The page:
For most people, spring in the countryside means only one thing – newborn lambs bouncing around the fields. But growing up on a sheep farm in the Durham Dales gives you a different perspective. For us, lambing is well and truly over by springtime. After years of trial and error with various breeds, my mum settled with Hampshire Downs that come into season twice a year, so they lamb over Christmas.
Of course, lambing is a shepherd’s harvest time, the busiest point of the year. It’s also my favourite time and does make for an alternative festive celebration. Instead of opening Christmas presents and filling wine glasses with festive cheer, we open bales of hay and fill buckets of water. Sat on the bales, surrounded by our teddy bear-like ewes, you can’t help but feel the magic. There, in the depths of winter, your senses transport you back to boiling hot days when you stacked the hay in the shed while drinking gallons of flat lemonade.
Lamb in field with buttercups
I’ll never tire of watching our lambs arrive into this world, seeing their tiny bodies shiver as they gasp their first breath. Witnessing the special bond that takes place between mother and lamb is always a privilege.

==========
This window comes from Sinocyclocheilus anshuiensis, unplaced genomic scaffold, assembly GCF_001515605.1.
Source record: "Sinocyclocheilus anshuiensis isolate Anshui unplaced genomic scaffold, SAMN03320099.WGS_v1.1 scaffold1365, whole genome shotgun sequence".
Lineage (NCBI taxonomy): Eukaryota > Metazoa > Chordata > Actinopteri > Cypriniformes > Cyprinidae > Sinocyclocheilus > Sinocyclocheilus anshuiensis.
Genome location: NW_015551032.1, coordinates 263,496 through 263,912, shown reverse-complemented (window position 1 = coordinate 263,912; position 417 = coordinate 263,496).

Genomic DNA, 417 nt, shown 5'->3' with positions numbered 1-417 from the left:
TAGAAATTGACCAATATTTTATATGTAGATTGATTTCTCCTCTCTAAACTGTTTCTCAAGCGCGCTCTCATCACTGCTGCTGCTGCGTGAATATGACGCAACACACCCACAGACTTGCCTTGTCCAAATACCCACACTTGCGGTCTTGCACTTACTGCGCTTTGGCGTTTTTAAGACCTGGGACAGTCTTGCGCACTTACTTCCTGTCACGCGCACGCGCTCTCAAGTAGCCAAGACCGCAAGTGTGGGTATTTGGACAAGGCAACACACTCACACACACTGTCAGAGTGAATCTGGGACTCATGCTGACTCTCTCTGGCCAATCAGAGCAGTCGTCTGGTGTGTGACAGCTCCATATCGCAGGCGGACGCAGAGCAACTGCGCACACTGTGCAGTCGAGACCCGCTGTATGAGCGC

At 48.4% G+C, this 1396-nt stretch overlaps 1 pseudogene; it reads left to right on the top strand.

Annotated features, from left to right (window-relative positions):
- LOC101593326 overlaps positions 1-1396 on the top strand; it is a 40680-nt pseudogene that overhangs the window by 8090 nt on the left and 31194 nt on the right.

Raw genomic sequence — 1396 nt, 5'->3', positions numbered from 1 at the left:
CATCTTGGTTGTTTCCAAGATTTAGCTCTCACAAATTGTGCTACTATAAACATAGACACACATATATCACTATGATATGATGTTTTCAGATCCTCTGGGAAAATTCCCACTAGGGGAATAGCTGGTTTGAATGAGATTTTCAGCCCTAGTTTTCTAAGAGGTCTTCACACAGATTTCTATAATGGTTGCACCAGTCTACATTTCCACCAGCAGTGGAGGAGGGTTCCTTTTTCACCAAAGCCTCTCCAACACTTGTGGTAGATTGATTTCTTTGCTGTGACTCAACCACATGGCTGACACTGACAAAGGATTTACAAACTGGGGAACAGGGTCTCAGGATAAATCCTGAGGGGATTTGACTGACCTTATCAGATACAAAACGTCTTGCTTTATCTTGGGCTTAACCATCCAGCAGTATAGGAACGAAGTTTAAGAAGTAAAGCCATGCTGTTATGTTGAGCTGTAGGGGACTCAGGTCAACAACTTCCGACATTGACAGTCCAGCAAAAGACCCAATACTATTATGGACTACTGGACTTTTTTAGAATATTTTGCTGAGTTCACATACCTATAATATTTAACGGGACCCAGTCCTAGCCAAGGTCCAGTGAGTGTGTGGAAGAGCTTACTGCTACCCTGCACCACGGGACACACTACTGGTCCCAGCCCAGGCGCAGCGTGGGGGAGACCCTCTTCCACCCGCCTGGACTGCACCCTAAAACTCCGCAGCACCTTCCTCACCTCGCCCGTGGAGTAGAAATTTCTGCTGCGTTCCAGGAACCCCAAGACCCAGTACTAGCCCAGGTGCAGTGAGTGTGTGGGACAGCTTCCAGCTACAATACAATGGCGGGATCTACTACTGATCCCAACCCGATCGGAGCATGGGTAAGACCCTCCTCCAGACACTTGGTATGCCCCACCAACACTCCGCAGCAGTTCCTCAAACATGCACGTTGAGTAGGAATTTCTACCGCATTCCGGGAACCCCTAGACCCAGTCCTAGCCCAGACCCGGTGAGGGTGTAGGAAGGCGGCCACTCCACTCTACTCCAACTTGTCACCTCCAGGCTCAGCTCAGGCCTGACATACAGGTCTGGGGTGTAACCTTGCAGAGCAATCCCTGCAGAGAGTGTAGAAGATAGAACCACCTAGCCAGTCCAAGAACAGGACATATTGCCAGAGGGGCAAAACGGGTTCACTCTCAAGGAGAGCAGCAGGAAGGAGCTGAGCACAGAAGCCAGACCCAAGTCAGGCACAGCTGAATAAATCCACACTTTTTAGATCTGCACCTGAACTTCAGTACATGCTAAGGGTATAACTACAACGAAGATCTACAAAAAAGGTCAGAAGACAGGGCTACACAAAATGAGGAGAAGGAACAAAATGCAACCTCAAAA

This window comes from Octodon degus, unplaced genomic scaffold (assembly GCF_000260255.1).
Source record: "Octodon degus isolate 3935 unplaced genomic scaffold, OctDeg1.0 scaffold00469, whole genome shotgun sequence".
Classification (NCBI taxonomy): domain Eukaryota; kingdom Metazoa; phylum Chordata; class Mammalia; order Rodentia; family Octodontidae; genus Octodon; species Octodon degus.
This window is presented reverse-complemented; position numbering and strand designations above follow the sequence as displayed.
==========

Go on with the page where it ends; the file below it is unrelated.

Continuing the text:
Growing up on a farm is every boy’s dream, but it’s not for the faint-hearted in Durham. Every farmer comes with their own weather gauge. Forget the Met Office – in the Dales, conditions are measured by how many coats you pile on. But whatever the weather, from harsh winds that sent me running for the balaclava or hot summer sun that meant I could skip around in my underpants (hey, we lived in a valley with no neighbours!), the farm was my adventure playground. At the time I didn’t realise it, but outside with my dogs, with the wildlife and vast open spaces for company, independence and responsibility were setting in.
I also learnt that life on the farm wasn’t always so magical. Where there’s livestock there’s also dead-stock. I vividly remember doing all we could to save one poorly lamb, but to no avail. When its body was put into an empty feedbag, I turned to Mum and said that surely there was something else she could do to save it. The reply was short and sharp: “No, Matthew. I can’t.” It was a harsh but important lesson of the realities of life on a farm.
This year we’ve been fortunate with a healthy early flock and as the snow started to fall in February, it was great to know that our lambs were all safe and sound before the cold snap hit. A good job too, as on the farm the coat measure had been pushed up to three.
You would think that with these conditions I would have always longed to escape to the warmer south, but leaving the Dales for London when I started on Blue Peter was one of the most difficult decisions I’ve ever made. I’d never felt the pull of the Big Smoke, so it’s no wonder that I’ve settled in the centre of the beautiful Chilterns. Nothing else would seem right, especially now that I have a young family in tow.
I want my children to experience the same life I had as a kid. I want them to learn to read the tell-tale signs of the animal kingdom, to discover that different perspective that only a country life can bring. It can be idyllic one minute and heartbreaking the next, but it’s always worth it. Particularly when you’re sitting on a bale of hay hearing a lamb bleat for the very first time.